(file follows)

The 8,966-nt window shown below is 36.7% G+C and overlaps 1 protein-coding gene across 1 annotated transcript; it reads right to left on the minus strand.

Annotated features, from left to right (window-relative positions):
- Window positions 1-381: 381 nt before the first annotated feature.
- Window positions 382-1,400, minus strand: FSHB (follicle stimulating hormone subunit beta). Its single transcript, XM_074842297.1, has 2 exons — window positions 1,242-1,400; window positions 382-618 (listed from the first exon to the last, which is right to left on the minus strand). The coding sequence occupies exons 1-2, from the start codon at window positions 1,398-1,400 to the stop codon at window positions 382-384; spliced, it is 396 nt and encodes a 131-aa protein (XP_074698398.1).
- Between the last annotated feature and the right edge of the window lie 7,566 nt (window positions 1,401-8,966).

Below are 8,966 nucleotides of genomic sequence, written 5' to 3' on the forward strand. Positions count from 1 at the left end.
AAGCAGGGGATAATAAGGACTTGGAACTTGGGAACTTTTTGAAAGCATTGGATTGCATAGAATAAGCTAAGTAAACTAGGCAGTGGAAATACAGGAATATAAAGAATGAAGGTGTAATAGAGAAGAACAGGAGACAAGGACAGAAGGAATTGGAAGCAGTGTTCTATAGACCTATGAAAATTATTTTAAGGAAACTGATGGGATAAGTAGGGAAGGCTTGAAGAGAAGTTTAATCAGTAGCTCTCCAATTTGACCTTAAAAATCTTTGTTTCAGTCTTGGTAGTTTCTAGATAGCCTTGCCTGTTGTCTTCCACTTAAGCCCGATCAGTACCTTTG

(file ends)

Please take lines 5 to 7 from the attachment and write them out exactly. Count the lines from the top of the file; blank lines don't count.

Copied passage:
- Between the last annotated feature and the right edge of the window lie 7,566 nt (window positions 1,401-8,966).

Below are 8,966 nucleotides of genomic sequence, written 5' to 3' on the forward strand. Positions count from 1 at the left end.
AAGCAGGGGATAATAAGGACTTGGAACTTGGGAACTTTTTGAAAGCATTGGATTGCATAGAATAAGCTAAGTAAACTAGGCAGTGGAAATACAGGAATATAAAGAATGAAGGTGTAATAGAGAAGAACAGGAGACAAGGACAGAAGGAATTGGAAGCAGTGTTCTATAGACCTATGAAAATTATTTTAAGGAAACTGATGGGATAAGTAGGGAAGGCTTGAAGAGAAGTTTAATCAGTAGCTCTCCAATTTGACCTTAAAAATCTTTGTTTCAGTCTTGGTAGTTTCTAGATAGCCTTGCCTGTTGTCTTCCACTTAAGCCCGATCAGTACCTTTG